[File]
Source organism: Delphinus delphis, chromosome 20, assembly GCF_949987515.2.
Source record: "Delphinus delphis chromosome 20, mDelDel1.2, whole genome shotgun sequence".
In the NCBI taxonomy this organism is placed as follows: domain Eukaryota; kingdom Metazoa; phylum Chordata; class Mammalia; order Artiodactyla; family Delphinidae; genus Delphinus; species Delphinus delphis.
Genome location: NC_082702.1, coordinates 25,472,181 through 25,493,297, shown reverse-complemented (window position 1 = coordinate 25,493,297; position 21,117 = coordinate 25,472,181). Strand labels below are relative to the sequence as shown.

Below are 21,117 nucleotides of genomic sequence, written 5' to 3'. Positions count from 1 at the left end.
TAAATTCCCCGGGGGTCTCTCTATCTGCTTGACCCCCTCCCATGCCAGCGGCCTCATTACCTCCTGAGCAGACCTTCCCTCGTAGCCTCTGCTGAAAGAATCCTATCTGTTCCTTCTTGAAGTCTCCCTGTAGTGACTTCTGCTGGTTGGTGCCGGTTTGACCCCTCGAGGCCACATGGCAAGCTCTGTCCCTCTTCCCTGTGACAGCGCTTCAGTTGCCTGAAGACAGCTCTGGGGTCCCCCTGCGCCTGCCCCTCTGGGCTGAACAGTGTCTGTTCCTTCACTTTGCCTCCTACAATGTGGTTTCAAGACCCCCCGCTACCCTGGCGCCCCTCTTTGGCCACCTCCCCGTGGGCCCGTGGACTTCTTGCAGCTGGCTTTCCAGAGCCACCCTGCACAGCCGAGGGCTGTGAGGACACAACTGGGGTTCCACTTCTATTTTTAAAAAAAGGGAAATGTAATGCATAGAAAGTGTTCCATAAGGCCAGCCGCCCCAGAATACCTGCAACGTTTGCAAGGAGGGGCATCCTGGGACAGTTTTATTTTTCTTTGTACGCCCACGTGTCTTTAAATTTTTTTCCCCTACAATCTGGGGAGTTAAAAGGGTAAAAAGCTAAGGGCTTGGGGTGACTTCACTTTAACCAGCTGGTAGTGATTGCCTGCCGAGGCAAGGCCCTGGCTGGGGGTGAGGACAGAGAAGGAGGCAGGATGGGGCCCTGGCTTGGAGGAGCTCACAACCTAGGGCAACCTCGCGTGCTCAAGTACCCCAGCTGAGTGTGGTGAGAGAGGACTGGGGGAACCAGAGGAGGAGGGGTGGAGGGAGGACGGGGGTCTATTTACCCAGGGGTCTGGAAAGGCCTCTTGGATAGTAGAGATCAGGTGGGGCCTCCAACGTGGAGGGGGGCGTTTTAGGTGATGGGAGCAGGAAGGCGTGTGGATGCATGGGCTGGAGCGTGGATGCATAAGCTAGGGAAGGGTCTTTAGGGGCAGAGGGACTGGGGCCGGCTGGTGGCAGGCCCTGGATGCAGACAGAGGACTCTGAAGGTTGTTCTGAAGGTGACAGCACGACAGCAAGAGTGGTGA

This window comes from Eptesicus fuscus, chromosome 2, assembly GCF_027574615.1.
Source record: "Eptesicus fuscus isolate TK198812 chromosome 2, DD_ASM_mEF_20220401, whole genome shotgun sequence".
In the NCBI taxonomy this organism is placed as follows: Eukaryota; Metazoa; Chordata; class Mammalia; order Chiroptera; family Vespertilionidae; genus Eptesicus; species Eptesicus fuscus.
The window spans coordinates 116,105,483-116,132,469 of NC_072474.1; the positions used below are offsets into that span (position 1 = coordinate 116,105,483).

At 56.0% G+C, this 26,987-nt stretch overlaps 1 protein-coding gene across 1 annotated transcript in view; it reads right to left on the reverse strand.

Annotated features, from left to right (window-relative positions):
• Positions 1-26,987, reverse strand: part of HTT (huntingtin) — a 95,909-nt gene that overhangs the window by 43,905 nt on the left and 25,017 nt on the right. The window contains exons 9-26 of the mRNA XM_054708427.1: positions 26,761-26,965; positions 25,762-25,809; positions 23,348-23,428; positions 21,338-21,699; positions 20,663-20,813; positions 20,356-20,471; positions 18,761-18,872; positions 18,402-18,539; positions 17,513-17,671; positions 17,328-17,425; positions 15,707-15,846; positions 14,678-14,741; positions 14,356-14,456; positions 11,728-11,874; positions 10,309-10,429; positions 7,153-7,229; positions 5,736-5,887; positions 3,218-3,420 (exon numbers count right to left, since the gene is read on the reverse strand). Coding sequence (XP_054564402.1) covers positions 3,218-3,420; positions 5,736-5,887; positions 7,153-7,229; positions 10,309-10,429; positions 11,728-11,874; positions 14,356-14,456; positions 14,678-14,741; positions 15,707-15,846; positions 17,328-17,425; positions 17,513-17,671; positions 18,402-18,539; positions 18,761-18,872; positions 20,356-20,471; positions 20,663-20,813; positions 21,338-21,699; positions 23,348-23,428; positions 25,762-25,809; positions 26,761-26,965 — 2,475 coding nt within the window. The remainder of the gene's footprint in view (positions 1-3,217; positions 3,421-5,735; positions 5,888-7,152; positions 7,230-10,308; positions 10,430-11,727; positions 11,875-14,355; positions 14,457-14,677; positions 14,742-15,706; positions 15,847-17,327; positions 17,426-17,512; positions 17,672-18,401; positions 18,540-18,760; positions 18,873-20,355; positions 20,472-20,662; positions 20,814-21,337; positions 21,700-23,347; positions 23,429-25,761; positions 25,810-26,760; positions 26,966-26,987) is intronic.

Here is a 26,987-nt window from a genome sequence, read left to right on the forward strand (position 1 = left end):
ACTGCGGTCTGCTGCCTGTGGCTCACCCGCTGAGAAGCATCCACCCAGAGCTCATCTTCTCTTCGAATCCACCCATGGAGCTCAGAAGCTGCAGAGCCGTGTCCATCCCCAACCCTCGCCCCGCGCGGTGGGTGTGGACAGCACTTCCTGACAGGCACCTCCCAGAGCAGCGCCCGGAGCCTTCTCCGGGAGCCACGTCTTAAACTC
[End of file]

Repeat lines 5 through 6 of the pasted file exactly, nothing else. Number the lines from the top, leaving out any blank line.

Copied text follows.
Below are 21,117 nucleotides of genomic sequence, written 5' to 3'. Positions count from 1 at the left end.
TAAATTCCCCGGGGGTCTCTCTATCTGCTTGACCCCCTCCCATGCCAGCGGCCTCATTACCTCCTGAGCAGACCTTCCCTCGTAGCCTCTGCTGAAAGAATCCTATCTGTTCCTTCTTGAAGTCTCCCTGTAGTGACTTCTGCTGGTTGGTGCCGGTTTGACCCCTCGAGGCCACATGGCAAGCTCTGTCCCTCTTCCCTGTGACAGCGCTTCAGTTGCCTGAAGACAGCTCTGGGGTCCCCCTGCGCCTGCCCCTCTGGGCTGAACAGTGTCTGTTCCTTCACTTTGCCTCCTACAATGTGGTTTCAAGACCCCCCGCTACCCTGGCGCCCCTCTTTGGCCACCTCCCCGTGGGCCCGTGGACTTCTTGCAGCTGGCTTTCCAGAGCCACCCTGCACAGCCGAGGGCTGTGAGGACACAACTGGGGTTCCACTTCTATTTTTAAAAAAAGGGAAATGTAATGCATAGAAAGTGTTCCATAAGGCCAGCCGCCCCAGAATACCTGCAACGTTTGCAAGGAGGGGCATCCTGGGACAGTTTTATTTTTCTTTGTACGCCCACGTGTCTTTAAATTTTTTTCCCCTACAATCTGGGGAGTTAAAAGGGTAAAAAGCTAAGGGCTTGGGGTGACTTCACTTTAACCAGCTGGTAGTGATTGCCTGCCGAGGCAAGGCCCTGGCTGGGGGTGAGGACAGAGAAGGAGGCAGGATGGGGCCCTGGCTTGGAGGAGCTCACAACCTAGGGCAACCTCGCGTGCTCAAGTACCCCAGCTGAGTGTGGTGAGAGAGGACTGGGGGAACCAGAGGAGGAGGGGTGGAGGGAGGACGGGGGTCTATTTACCCAGGGGTCTGGAAAGGCCTCTTGGATAGTAGAGATCAGGTGGGGCCTCCAACGTGGAGGGGGGCGTTTTAGGTGATGGGAGCAGGAAGGCGTGTGGATGCATGGGCTGGAGCGTGGATGCATAAGCTAGGGAAGGGTCTTTAGGGGCAGAGGGACTGGGGCCGGCTGGTGGCAGGCCCTGGATGCAGACAGAGGACTCTGAAGGTTGTTCTGAAGGTGACAGCACGACAGCAAGAGTGGTGA